Time to give credit where credit is due … or at least partial credit, anyway.
South Carolina governor Henry McMaster did the right thing last week by declining to reappoint the son-in-law of powerful S.C. Senate president Hugh Leatherman to the influential Department of Transportation (SCDOT) commission.
John Hardee – who should have been booted from this panel years ago – finally rotated off of the commission, which is responsible for appropriating (or as is more often the case, misappropriating) billions of dollars in infrastructure funding.
In Hardee’s place, McMaster has nominated former state lawmaker John Burris of Lexington, S.C. – owner of a local real estate and construction firm.
News of Burris’ appointment was first reported by The (Columbia, S.C.) State newspaper, McMaster’s go-to publication.
Does Burris’ appointment signal a return to fiscal sanity on this panel? Probably not.
We have no idea whether McMaster’s new appointee will be a pro-taxpayer vote (assuming his nomination is confirmed by lawmakers representing the second congressional district), but assuming he is confirmed – we’re still talking about one member of a seven-person commission.
Still, it’s good to know Leatherman – one of the chief architects (and plunderers) of the Palmetto State’s failed bloated bureaucratic state – no longer has a direct “family connection” on this commission.[timed-content-server show=”2018-Feb-15 00:00:00″ hide=”2018-Mar-01 00:00:00″]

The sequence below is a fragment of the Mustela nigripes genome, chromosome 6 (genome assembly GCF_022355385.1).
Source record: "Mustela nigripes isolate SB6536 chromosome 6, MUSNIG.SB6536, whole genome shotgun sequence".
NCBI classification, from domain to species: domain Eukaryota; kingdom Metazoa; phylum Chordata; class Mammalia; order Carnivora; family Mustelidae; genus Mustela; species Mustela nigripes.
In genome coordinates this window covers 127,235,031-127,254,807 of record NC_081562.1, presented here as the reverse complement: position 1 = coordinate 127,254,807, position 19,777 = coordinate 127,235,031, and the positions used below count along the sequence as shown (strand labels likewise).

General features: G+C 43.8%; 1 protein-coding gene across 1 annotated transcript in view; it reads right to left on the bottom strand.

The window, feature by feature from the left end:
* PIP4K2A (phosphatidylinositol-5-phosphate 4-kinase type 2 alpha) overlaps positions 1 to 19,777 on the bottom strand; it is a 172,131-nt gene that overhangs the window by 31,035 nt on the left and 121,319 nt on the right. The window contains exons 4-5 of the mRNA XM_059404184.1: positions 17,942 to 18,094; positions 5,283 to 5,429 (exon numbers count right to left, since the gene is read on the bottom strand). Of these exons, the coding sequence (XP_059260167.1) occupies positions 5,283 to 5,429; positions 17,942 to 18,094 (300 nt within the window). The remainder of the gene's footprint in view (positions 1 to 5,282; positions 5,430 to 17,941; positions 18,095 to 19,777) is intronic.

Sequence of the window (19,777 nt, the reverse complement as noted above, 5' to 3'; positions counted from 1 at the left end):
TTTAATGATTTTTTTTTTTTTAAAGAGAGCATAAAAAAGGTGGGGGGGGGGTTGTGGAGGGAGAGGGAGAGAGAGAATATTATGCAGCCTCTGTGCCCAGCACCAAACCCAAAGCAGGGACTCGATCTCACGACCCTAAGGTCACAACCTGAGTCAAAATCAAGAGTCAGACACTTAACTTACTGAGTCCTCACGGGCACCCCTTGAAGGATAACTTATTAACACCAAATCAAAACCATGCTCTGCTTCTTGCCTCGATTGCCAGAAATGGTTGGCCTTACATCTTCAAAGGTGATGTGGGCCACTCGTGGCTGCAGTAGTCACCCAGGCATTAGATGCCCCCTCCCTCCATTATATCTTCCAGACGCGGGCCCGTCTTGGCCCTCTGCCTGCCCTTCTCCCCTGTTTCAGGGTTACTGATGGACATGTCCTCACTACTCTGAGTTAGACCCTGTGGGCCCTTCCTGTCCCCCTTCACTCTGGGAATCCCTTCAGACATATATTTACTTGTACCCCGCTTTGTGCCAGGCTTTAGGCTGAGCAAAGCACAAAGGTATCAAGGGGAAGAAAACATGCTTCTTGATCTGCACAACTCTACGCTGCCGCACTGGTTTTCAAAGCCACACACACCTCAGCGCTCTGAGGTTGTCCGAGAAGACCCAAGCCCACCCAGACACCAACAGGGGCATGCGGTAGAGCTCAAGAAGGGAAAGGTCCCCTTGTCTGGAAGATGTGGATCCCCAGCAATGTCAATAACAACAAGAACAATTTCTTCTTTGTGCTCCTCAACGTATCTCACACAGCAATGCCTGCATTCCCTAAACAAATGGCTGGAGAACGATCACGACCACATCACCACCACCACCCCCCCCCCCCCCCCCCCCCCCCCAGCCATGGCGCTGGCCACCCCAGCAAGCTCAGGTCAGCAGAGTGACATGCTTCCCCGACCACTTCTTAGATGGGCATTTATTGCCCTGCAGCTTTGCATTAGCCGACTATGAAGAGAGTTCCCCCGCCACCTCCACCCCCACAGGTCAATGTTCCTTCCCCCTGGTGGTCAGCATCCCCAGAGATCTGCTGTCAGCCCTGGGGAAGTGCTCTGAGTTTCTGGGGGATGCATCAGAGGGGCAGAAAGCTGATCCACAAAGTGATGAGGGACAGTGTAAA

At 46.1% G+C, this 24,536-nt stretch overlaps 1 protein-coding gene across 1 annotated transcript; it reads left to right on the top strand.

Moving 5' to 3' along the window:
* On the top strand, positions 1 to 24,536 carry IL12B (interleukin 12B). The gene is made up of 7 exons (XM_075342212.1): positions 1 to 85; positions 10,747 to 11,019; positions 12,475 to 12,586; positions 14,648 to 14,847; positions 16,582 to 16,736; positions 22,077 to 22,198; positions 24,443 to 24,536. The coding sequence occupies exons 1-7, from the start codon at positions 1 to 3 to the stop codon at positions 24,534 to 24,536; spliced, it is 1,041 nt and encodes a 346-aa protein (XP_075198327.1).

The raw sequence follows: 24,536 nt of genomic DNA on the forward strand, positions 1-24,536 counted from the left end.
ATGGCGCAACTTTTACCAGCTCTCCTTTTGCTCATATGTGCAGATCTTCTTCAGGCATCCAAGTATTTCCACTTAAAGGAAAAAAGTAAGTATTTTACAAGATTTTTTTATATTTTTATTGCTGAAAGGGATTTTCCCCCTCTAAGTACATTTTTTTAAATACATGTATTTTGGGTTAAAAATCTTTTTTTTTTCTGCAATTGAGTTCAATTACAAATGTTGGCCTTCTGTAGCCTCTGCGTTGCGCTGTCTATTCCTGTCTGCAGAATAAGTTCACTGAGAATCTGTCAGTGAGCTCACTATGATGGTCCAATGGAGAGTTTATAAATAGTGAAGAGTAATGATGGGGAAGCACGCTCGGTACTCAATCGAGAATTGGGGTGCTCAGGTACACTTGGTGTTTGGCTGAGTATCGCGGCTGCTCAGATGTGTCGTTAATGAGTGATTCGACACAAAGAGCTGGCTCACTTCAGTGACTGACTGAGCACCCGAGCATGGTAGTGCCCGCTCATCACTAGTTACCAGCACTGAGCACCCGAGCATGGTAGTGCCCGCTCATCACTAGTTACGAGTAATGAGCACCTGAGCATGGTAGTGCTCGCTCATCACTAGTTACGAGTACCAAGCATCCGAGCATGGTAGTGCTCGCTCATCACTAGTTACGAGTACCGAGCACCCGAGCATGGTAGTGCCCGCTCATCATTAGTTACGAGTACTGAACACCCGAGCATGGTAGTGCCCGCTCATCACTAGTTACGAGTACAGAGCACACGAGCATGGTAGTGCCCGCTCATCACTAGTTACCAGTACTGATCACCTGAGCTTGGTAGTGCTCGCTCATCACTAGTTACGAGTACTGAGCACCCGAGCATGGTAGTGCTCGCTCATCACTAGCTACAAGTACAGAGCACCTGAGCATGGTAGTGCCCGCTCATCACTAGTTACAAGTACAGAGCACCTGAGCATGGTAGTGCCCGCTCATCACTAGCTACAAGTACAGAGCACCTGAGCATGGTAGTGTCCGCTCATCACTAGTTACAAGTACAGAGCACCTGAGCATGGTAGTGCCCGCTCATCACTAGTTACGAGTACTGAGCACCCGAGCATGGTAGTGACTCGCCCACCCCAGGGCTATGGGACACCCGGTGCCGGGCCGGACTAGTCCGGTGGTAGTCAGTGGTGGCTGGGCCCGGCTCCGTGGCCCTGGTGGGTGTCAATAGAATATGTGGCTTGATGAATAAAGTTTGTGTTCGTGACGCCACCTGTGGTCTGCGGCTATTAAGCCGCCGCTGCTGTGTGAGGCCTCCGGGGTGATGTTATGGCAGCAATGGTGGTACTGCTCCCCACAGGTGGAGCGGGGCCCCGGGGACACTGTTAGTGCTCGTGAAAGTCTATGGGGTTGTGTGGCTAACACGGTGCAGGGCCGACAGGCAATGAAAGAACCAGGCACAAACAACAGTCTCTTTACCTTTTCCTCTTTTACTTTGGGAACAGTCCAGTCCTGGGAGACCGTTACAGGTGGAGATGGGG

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Last summer we challenged McMaster to boot Hardee from this seat, arguing the commissioner and his powerful father-in-law were “card-carrying members of the Palmetto State’s failed status quo.”
Of course we also challenged the governor to “replace (Hardee) with someone who can be trusted to watch out for the best interests of this state’s citizens and taxpayers.”
McMaster has done the first part of what we asked … and as much as we’ve criticized him in the past for engaging in pay-to-play politics on appointments like this, he does deserve credit for standing up to Hardee (and Leatherman).
That probably wasn’t easy …
Of course while rejecting one pay-to-play dance partner, S.C. State Ethics Commission (SCSEC) records show Burris as having contributed the maximum amount of money to McMaster’s 2018 gubernatorial campaign – and making multiple donations to McMaster’s prior bids for various political offices.
So there’s still a pay-to-play issue to consider here …
This news site has argued for years that South Carolina has far too many boards and commissions. In fact this is one commission we have repeatedly said should be abolished – with its authority vested exclusively in a secretary of transportation appointed by the governor. That way there can be a direct line of accountability as it relates to monies appropriated for roads, bridges and other essential infrastructure projects.
To the extent boards and commissions are necessary in state government, though, they cannot be filled by politicians’ relatives – or their campaign donors.
South Carolinians’ trust in government is at an all-time low right now … it’s time for our leaders to start restoring it, not eroding it further.
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